RE01 Rice Brian T. EM2
Mon, 26 Oct 1998 18:50:54 -0800
>>> Keep in mind that
>>> my objects are not computational objects in the conventional sense, but
>>> mathematical (logical?) objects within a temporal context (an inadequate
>>> description, I know, but perhaps you will get the gist of it).
>>No, I don't :) What do you mean "temporal"?
>I would imagine that he means that some mathematical evaluations are not
>possible (or some expressions are not present) at certain times. "Time"
>is, of course, a series of computational states, with the states
>distinguishable by the computations possible uniquely to each state.
Yes. This series of states and the computational spaces it generates
are the focus of interest for the 'tracing/debugging' process
>This is one core idea of Evolving Algebras. Another one is nesting: a
>single state is represented by a single expression, BUT that expression
>might not be simple, in the sense that it might itself have multiple
>states. If you're willing/able to accept/understand the state expression,
>you don't need to prove/compile the substates.
Right. That hadn't occurred to me recently when I was working on the
specification for the machine model, but now that you mention that
point, I'll be sure to consider that.
>>> should develop a VM which will represent in itself with an (eventually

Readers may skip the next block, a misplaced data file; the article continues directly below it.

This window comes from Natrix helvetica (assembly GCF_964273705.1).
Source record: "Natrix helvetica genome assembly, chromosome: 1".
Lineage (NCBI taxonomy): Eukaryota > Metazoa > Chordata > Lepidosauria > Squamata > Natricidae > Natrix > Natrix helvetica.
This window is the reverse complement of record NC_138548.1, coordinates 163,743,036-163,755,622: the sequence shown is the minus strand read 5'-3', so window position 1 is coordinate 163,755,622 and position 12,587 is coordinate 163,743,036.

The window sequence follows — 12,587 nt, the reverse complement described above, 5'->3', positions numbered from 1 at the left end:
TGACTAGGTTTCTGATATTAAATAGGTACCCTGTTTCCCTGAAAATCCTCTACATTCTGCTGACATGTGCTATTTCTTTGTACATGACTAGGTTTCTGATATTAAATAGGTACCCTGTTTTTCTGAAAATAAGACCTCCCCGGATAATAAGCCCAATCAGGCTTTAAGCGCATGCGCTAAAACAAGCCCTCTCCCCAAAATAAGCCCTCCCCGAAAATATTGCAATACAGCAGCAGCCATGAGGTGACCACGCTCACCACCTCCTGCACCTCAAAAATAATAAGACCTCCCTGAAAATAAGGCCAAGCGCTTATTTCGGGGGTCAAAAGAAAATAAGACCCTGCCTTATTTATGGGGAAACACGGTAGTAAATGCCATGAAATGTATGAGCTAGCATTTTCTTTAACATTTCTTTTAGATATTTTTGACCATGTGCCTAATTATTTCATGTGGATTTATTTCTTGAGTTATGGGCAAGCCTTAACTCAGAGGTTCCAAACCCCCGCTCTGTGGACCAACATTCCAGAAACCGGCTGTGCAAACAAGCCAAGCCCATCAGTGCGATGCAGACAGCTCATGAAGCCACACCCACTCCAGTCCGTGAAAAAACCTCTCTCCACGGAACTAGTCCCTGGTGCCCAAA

>>> appropriate) structure of objects (remember that I mean to have each
>>> structure an individual object as well).
>>There are some grammar problems with this sentence, which makes it even
>>harder to decipher than it would have been with good grammar. fix?
>He's saying that the virtual machine will be able to be represented via
>its own machine language. Like metacompiling a Forth.
I enjoy a good metaphor. Here's a restatement:
The machine model's language space will contain the machine model.
Otherwise, how would it's services(?) be invoked by an automaton of
reason? Extending this model and coincidentally extending the model's
representation will be a key learning experience for us, I believe.
>I don't like the concept implied by Virtual Machine. I prefer thinking of
>something else -- perhaps a Machine Model. Virtual Machine implies that
>the user's machine is trying to be something it's not. Machine Model
>implies only that the programmer is assuming that the user's machine can
>do certain things. This seems more Tunesish, if you will.
Yes. I like that term, too. It coincides with my model theory
integration approach to reflection. Henceforth, it shall be the
'machine model'. :)
More in an hour or so...